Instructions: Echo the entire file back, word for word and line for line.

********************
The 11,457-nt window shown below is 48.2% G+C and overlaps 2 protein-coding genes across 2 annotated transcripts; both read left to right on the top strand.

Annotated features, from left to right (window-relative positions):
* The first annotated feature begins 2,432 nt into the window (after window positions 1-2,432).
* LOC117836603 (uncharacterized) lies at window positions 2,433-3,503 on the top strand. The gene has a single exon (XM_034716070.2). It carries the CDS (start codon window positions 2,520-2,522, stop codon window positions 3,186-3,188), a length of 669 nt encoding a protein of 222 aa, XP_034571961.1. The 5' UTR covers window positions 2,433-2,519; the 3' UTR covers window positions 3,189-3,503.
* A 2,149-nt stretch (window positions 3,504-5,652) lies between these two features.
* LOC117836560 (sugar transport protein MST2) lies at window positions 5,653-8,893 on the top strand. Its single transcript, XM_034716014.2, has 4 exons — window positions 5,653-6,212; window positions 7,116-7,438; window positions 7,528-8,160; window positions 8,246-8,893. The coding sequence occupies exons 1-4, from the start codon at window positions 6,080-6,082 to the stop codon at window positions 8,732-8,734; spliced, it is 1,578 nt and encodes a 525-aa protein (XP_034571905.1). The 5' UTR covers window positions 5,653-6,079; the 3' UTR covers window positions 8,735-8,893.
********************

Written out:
The 11,457-nt window shown below is 48.2% G+C and overlaps 2 protein-coding genes across 2 annotated transcripts; both read left to right on the top strand.

Annotated features, from left to right (window-relative positions):
* The first annotated feature begins 2,432 nt into the window (after window positions 1-2,432).
* LOC117836603 (uncharacterized) lies at window positions 2,433-3,503 on the top strand. The gene has a single exon (XM_034716070.2). It carries the CDS (start codon window positions 2,520-2,522, stop codon window positions 3,186-3,188), a length of 669 nt encoding a protein of 222 aa, XP_034571961.1. The 5' UTR covers window positions 2,433-2,519; the 3' UTR covers window positions 3,189-3,503.
* A 2,149-nt stretch (window positions 3,504-5,652) lies between these two features.
* LOC117836560 (sugar transport protein MST2) lies at window positions 5,653-8,893 on the top strand. Its single transcript, XM_034716014.2, has 4 exons — window positions 5,653-6,212; window positions 7,116-7,438; window positions 7,528-8,160; window positions 8,246-8,893. The coding sequence occupies exons 1-4, from the start codon at window positions 6,080-6,082 to the stop codon at window positions 8,732-8,734; spliced, it is 1,578 nt and encodes a 525-aa protein (XP_034571905.1). The 5' UTR covers window positions 5,653-6,079; the 3' UTR covers window positions 8,735-8,893.